The main decision is whether you want a balcony. To clarify river cruise terminology, a French balcony is where you can lower a floor-to-ceiling window halfway so you can look out but not step out (on Viking Longships, a French Balcony is a floor-to-ceiling sliding glass door that opens to allow fresh air and views of the passing villages). A balcony or veranda means you can sit outside. The most budget-friendly cabins are on the lower deck and have fixed windows. Factors to consider include how much time you will spend on the veranda. For example, on Christmas market cruises you're unlikely to use one. Some riverboats have suites and if you want a separate bedroom and lounge Viking's 445-square-foot Explorer Suites (pictured above) are proper two-room suites and have large wraparound balconies.

4. What to Pack For Your River Cruise

Life on a river cruise is relaxed and informal with no strict dress codes or formal nights. Pack casual clothing and take layers, particularly in Europe where weather can be changeable. In the evening "smart casual" is the norm. The most essential items are comfortable shoes as you will be doing far more walking than on an ocean sailing. To help you pack light, all lines offer a laundry and pressing service and Viking even has umbrellas in your wardrobe.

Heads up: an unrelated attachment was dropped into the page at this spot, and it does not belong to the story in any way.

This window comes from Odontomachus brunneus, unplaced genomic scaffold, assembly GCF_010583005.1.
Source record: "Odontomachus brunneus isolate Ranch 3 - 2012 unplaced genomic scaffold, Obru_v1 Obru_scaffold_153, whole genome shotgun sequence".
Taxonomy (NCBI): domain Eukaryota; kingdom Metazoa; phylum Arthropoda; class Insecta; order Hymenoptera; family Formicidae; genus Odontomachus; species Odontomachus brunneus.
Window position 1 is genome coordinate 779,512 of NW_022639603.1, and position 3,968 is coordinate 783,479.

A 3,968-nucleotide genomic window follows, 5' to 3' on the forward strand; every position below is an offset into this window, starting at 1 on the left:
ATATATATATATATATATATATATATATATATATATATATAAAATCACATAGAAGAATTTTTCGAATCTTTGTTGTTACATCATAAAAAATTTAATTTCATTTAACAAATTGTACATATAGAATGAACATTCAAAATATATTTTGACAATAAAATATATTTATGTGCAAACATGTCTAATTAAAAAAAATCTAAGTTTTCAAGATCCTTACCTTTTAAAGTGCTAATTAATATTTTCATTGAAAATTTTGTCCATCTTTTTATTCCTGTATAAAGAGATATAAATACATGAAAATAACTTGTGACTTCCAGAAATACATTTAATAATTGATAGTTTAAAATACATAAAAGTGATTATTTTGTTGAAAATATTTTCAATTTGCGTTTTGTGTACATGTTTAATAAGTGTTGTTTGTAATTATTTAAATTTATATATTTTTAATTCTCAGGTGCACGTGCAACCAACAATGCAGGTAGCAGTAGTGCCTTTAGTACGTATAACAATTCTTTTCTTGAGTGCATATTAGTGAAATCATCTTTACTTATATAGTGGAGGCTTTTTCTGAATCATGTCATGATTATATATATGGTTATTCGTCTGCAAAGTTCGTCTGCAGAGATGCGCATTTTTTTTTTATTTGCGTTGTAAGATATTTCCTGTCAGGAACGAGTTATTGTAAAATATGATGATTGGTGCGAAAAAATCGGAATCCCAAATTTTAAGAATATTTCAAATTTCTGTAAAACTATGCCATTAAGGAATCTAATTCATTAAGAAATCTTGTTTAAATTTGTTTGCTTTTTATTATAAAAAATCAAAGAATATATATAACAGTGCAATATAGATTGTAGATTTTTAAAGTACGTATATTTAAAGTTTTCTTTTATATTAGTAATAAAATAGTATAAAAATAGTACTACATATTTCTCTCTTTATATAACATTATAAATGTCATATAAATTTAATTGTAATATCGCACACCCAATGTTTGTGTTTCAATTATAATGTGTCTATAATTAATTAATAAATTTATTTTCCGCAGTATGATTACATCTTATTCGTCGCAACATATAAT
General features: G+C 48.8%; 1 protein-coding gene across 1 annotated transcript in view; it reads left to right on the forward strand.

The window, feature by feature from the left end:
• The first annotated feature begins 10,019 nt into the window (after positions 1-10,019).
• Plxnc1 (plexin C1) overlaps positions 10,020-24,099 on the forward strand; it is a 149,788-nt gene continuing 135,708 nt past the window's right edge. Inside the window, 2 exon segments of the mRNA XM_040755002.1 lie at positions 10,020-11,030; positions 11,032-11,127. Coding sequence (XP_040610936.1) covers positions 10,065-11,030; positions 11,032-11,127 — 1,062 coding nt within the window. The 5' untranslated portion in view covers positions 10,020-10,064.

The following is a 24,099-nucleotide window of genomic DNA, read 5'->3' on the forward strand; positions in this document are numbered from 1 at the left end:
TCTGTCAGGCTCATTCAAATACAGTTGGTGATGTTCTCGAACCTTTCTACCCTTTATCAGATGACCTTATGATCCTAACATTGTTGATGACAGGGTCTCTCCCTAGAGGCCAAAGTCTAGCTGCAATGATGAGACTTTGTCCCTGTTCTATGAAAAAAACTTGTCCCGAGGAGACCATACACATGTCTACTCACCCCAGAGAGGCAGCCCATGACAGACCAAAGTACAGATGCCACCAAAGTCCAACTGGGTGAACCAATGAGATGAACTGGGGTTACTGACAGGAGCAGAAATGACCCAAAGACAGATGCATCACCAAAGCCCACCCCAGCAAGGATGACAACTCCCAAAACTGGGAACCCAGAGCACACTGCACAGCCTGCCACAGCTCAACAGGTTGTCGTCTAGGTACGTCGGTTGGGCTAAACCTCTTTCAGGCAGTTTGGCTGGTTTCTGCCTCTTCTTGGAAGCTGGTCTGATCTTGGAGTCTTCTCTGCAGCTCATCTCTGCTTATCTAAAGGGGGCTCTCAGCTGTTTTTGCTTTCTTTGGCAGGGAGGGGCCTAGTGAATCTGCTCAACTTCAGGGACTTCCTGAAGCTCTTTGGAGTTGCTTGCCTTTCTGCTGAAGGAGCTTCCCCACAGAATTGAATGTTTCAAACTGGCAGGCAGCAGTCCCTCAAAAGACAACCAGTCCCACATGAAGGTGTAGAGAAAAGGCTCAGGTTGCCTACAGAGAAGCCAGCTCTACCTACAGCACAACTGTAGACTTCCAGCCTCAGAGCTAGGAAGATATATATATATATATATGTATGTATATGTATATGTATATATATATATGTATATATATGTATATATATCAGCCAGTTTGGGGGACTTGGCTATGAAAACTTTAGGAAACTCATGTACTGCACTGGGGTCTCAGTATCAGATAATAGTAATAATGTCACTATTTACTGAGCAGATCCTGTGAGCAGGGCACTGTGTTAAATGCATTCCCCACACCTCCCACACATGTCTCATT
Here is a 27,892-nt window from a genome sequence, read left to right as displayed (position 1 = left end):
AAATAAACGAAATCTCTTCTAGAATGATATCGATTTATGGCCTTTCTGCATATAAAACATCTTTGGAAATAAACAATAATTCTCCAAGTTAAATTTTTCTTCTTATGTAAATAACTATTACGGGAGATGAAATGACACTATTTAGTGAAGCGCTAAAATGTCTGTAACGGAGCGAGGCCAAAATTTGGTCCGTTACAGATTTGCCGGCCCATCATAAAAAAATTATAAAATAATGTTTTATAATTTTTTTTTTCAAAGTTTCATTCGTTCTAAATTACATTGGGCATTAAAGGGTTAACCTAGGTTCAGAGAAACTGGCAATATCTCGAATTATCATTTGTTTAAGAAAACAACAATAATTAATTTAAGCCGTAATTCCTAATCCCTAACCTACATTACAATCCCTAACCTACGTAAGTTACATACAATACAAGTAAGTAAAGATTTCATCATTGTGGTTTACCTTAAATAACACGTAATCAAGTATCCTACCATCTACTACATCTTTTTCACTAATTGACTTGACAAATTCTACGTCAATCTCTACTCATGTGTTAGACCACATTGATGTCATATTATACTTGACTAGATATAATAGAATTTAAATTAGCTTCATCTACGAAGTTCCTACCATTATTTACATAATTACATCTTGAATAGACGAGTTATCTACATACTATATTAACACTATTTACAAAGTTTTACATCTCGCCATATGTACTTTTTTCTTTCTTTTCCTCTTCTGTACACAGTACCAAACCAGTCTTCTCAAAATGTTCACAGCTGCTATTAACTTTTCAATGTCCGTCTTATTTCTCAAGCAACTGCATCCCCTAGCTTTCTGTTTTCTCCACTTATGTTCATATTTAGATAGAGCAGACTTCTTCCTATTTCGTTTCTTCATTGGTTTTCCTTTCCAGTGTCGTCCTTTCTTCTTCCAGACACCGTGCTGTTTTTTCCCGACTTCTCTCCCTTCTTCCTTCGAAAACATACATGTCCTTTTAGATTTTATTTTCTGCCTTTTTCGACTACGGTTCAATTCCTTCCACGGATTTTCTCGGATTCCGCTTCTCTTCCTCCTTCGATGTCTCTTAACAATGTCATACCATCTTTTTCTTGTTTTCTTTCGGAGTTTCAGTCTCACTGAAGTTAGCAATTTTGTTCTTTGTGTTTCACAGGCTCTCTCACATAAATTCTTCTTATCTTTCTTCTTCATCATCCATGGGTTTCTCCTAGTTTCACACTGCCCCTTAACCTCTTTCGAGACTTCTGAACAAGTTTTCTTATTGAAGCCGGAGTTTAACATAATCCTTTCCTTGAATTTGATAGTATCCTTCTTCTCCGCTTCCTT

Take an adapter for your electrical devices. Viking helpfully provides both U.S. and European-style sockets in staterooms on its Longships, along with USB ports. Other thoughtful touches include umbrellas. You also don't need to take a lot of cash on a river cruise as bar bills, gratuities and other extras are added to the final onboard account which can be settled by credit card.

5. What's Included on a River Cruise?

River cruises have a high number of inclusions, making vacation budgeting easy. Fares cover all meals and most lines provide complimentary beer, wine and soft beverages with lunch and dinner. Viking offers the option to upgrade to a Silver Spirits package covering bar drinks and premium wines. Ships have 24-hour self-serve tea and coffee stations with cookies and snacks.

Most lines offer daily excursions and companies such as Viking offers an "Included" excursion in each port, while also grading shore tours according to difficulty level to ensure there's something for everyone. The line also offers exclusive access during its "Privileged Access" excursions such as a private music recital in a palace or after-hours museum visit. Back onboard, free Wi-Fi is standard.

6. Is There Entertainment on a River Cruise?

Entertainment on river ships is low key. This is because there are no “sea days” with hours to fill and no space to accommodate a theater or big production show. On a river you will visit different destinations every day -- sometimes two -- and after sightseeing most passengers are ready for an early night.